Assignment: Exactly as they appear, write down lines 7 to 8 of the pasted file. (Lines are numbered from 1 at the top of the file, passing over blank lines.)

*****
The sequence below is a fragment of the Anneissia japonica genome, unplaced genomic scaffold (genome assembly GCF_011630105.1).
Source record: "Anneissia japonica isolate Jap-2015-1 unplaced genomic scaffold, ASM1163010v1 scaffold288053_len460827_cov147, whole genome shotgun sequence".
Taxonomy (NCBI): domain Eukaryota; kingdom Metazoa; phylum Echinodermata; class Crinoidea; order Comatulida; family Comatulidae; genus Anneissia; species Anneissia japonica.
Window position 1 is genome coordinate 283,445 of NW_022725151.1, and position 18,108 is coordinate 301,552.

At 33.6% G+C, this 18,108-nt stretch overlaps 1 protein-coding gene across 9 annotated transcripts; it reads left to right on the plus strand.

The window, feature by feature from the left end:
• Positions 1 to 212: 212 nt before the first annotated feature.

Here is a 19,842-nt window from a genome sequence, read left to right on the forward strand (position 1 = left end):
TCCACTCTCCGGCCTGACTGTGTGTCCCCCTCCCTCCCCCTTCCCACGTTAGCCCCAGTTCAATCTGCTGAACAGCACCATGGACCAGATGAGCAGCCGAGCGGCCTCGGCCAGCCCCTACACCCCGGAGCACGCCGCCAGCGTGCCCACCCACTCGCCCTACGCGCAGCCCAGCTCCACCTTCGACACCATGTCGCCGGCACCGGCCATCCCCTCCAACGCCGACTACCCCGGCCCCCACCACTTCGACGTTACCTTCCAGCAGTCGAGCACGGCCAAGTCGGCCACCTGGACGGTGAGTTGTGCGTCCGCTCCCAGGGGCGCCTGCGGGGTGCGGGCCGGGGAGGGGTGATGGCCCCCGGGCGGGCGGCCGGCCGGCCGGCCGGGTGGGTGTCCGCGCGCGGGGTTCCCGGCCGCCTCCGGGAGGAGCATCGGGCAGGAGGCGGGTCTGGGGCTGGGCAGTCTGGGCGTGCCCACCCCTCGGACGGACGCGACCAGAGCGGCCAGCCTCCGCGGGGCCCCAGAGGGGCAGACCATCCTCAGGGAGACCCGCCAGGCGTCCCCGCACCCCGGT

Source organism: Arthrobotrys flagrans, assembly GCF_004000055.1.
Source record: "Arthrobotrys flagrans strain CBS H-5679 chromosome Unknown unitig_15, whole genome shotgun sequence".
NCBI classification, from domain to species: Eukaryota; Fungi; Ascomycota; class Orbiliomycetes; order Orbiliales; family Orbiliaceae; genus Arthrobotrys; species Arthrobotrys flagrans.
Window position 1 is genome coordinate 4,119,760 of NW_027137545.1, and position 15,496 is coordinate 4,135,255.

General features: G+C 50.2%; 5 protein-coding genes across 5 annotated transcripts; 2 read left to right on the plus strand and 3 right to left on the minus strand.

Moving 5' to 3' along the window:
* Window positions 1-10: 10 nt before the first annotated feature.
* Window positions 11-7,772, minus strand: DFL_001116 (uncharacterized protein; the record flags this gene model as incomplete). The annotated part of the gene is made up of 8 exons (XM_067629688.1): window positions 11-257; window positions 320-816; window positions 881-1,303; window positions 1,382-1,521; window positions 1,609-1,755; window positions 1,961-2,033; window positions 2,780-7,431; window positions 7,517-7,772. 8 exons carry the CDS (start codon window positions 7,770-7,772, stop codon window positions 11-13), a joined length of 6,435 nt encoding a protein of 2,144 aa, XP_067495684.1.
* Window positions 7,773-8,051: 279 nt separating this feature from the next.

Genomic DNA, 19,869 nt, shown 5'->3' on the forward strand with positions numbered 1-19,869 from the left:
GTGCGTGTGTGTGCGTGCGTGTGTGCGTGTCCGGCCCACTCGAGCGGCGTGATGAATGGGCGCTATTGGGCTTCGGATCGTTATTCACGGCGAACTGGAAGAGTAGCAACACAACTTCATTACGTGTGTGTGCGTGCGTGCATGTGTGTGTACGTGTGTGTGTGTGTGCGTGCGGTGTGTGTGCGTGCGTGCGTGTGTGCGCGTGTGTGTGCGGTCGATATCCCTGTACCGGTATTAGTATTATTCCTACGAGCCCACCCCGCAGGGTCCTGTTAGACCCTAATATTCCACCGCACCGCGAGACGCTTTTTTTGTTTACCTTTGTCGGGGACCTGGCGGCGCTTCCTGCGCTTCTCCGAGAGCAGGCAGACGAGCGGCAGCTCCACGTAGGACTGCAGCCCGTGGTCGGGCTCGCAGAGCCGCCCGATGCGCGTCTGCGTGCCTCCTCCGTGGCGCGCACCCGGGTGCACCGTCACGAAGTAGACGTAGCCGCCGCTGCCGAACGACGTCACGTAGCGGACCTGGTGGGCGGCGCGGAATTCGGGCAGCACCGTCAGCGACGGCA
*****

• Positions 1 to 212: 212 nt before the first annotated feature.

Here is a 19,842-nt window from a genome sequence, read left to right on the forward strand (position 1 = left end):